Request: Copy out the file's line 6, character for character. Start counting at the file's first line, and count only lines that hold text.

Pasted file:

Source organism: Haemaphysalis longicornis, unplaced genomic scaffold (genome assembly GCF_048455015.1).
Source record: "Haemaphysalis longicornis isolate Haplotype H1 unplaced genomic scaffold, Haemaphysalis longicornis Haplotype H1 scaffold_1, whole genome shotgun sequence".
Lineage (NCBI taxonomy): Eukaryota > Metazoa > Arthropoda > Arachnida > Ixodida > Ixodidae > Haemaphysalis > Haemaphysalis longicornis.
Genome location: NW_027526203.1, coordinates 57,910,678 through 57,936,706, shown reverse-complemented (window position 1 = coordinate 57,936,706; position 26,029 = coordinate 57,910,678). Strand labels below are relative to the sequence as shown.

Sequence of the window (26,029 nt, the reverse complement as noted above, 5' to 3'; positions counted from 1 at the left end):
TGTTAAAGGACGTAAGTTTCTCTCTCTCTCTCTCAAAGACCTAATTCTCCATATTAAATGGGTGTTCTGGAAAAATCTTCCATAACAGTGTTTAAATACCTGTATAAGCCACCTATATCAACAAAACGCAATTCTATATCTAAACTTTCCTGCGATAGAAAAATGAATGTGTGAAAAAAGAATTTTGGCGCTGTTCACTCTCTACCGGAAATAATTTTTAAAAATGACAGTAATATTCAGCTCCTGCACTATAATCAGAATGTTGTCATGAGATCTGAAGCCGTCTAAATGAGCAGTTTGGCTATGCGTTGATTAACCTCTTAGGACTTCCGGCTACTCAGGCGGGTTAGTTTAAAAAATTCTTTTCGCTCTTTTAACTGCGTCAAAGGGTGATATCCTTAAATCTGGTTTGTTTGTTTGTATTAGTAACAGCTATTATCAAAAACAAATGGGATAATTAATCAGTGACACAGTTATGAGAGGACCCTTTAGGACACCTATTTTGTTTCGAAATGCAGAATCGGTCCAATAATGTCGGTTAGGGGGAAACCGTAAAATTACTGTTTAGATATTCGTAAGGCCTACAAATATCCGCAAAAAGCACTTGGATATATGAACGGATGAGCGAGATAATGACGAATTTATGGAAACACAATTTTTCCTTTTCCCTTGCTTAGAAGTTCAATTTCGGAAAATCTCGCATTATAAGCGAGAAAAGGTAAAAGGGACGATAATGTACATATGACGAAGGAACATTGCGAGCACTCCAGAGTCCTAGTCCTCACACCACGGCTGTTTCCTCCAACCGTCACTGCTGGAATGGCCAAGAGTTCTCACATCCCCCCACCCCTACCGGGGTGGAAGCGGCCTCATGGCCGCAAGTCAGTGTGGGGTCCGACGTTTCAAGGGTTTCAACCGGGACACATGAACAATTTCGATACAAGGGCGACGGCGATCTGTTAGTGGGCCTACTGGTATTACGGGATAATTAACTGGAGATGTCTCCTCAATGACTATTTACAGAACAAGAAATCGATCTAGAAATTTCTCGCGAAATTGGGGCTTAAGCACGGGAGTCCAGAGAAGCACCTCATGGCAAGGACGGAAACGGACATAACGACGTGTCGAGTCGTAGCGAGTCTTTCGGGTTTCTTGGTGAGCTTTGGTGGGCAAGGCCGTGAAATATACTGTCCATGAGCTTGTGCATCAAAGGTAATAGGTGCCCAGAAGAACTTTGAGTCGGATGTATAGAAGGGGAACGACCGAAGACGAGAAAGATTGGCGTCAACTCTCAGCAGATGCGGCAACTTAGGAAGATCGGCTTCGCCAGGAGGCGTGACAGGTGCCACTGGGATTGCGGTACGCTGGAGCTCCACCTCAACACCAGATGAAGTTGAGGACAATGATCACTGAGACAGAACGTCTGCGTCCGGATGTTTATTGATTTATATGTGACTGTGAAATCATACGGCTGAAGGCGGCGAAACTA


TGTTAAAGGACGTAAGTTTCTCTCTCTCTCTCTCAAAGACCTAATTCTCCATATTAAATGGGTGTTCTGGAAAAATCTTCCATAACAGTGTTTAAATACCTGTATAAGCCACCTATATCAACAAAACGCAATTCTATATCTAAACTTTCCTGCGATAGAAAAATGAATGTGTGAAAAAAGAATTTTGGCGCTGTTCACTCTCTACCGGAAATAATTTTTAAAAATGACAGTAATATTCAGCTCCTGCACTATAATCAGAATGTTGTCATGAGATCTGAAGCCGTCTAAATGAGCAGTTTGGCTATGCGTTGATTAACCTCTTAGGACTTCCGGCTACTCAGGCGGGTTAGTTTAAAAAATTCTTTTCGCTCTTTTAACTGCGTCAAAGGGTGATATCCTTAAATCTGGTTTGTTTGTTTGTATTAGTAACAGCTATTATCAAAAACAAATGGGATAATTAATCAGTGACACAGTTATGAGAGGACCCTTTAGGACACCTATTTTGTTTCGAAATGCAGAATCGGTCCAATAATGTCGGTTAGGGGGAAACCGTAAAATTACTGTTTAGATATTCGTAAGGCCTACAAATATCCGCAAAAAGCACTTGGATATATGAACGGATGAGCGAGATAATGACGAATTTATGGAAACACAATTTTTCCTTTTCCCTTGCTTAGAAGTTCAATTTCGGAAAATCTCGCATTATAAGCGAGAAAAGGTAAAAGGGACGATAATGTACATATGACGAAGGAACATTGCGAGCACTCCAGAGTCCTAGTCCTCACACCACGGCTGTTTCCTCCAACCGTCACTGCTGGAATGGCCAAGAGTTCTCACATCCCCCCACCCCTACCGGGGTGGAAGCGGCCTCATGGCCGCAAGTCAGTGTGGGGTCCGACGTTTCAAGGGTTTCAACCGGGACACATGAACAATTTCGATACAAGGGCGACGGCGATCTGTTAGTGGGCCTACTGGTATTACGGGATAATTAACTGGAGATGTCTCCTCAATGACTATTTACAGAACAAGAAATCGATCTAGAAATTTCTCGCGAAATTGGGGCTTAAGCACGGGAGTCCAGAGAAGCACCTCATGGCAAGGACGGAAACGGACATAACGACGTGTCGAGTCGTAGCGAGTCTTTCGGGTTTCTTGGTGAGCTTTGGTGGGCAAGGCCGTGAAATATACTGTCCATGAGCTTGTGCATCAAAGGTAATAGGTGCCCAGAAGAACTTTGAGTCGGATGTATAGAAGGGGAACGACCGAAGACGAGAAAGATTGGCGTCAACTCTCAGCAGATGCGGCAACTTAGGAAGATCGGCTTCGCCAGGAGGCGTGACAGGTGCCACTGGGATTGCGGTACGCTGGAGCTCCACCTCAACACCAGATGAAGTTGAGGACAATGATCACTGAGACAGAACGTCTGCGTCCGGATGTTTATTGATTTATATGTGACTGTGAAATCATACGGCTGAAGGCGGCGAAACTA